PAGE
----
We expanded the model to describe drug metabolism processes in eight different tissues and in enterohepatic circulation (when the drug metabolized in the liver is secreted back into the small intestine via bile). We then demonstrated that our approach can be generalized to estimate the bacterial contribution to drug metabolism even if the metabolizing species remain unknown by using data from germ-free mice and mice harboring a complex microbial community. We also showed that microbial contribution to the drug metabolite far exceeds the host for sorivudine, an antiviral drug with different host and microbiome metabolism rates, and for clonazepam, an anxiolytic and anticonvulsant drug converted to multiple metabolites (12).
Quantifying the metabolic host-microbiome interactions is not the only purpose of our model. Having a robust model of host-microbiome interaction allows us to study, explain, and predict the system’s behavior in different conditions. By analyzing how drug and metabolite profiles change when model parameters are varied, we found that the similarity of drug serum profiles between germ-free and colonized mice can be explained by the fast and microbiota-independent drug absorption from the small intestine. Our model further suggests that even for rapidly absorbed drugs, microbiome contributions to a host’s metabolism can be substantial under certain conditions (e.g., a high microbiome to host ratio of drug metabolism or extensive enterohepatic circulation of the drug and its metabolites) (13). Such computational models enable us to investigate host-microbiota interactions in silico, guide experimental design, and help reduce the number of experiments needed to confirm model predictions. To systematically investigate microbial capacity to metabolize drugs, we next conducted a high-throughput in vitro screen. We found that microbiota contribution to drug metabolism might even be more widespread than we anticipated—two-thirds (176 out of 271) of the human-targeted drugs we examined were metabolized by at least one of the 76 tested bacteria (14).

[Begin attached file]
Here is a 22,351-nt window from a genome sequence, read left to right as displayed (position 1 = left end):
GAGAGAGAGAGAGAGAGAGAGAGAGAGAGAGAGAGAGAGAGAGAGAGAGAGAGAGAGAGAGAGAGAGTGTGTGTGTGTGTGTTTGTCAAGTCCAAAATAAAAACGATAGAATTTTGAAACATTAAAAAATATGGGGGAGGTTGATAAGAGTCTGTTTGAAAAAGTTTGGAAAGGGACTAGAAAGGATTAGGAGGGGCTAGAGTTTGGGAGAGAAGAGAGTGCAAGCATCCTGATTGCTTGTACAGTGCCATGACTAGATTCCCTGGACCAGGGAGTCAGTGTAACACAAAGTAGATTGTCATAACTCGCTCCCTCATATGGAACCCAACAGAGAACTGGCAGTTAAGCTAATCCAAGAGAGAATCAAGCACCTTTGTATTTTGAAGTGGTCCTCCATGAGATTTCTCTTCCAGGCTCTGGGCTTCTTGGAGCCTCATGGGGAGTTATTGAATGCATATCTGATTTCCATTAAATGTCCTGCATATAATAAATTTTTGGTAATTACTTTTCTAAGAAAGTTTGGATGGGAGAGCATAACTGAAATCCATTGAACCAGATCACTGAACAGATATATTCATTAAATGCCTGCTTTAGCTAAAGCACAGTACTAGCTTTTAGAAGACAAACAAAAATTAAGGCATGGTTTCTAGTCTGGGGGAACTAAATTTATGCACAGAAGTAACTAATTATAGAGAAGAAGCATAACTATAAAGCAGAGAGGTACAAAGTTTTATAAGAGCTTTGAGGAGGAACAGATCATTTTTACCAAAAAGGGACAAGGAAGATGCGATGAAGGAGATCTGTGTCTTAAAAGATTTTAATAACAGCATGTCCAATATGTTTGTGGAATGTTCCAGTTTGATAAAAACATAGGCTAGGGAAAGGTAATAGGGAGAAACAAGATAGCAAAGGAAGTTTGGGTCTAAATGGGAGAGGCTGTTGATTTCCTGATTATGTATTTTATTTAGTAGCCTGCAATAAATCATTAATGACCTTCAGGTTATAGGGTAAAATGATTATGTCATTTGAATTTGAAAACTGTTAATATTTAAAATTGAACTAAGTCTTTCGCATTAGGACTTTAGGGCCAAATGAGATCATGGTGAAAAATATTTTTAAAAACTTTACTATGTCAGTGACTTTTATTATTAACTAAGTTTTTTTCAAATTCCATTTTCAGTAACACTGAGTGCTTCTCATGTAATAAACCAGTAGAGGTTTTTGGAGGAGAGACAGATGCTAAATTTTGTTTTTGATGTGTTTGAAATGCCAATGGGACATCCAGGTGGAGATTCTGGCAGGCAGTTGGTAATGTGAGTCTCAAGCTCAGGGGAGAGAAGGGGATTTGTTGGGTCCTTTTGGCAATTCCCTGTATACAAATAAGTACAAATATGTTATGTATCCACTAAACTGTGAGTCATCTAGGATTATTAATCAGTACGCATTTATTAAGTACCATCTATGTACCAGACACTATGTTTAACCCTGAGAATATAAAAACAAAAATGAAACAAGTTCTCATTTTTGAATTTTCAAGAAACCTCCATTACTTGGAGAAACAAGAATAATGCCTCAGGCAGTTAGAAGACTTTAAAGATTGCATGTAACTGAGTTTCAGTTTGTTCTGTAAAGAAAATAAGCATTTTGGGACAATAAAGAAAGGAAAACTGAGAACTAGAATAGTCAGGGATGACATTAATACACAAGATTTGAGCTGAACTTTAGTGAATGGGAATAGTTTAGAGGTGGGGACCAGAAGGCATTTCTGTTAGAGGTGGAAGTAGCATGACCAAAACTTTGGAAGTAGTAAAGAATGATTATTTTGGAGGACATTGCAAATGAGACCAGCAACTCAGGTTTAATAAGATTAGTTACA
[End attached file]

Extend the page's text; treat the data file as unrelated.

Although follow-up studies are required to test these microbiota-drug interactions in vivo, our findings emphasize that the microbiota should be considered when developing new drugs, stratifying patients, and choosing the most efficient treatment strategies. In the future, I believe that computational models combined with quantitative experimental data will allow us to measure host-microbiome interactions beyond drug metabolism and to better understand, predict, and control the effect of the microbiome on our health in everyday life.
PHOTO: MASSIMO DEL PRETE/EMBL
Maria Zimmermann-Kogadeeva received undergraduate degrees from Lomonosov Moscow State University in Russia and a PhD from ETH Zürich, Switzerland. After completing her postdoctoral fellowships at Yale University in the Goodman group and at European Molecular Biology Laboratory (EMBL) Heidelberg in the Bork group, Maria will start her laboratory in the Genome Biology Unit at EMBL Heidelberg in 2021. Her research combines computational modeling and multiomics data integration to investigate how microbes adapt to their surroundings and how metabolic adaptations of individual bacteria shape the functional outcome of microbial communities and their interactions with the host and the environment. www.sciencemag.org/content/373/6551/173.2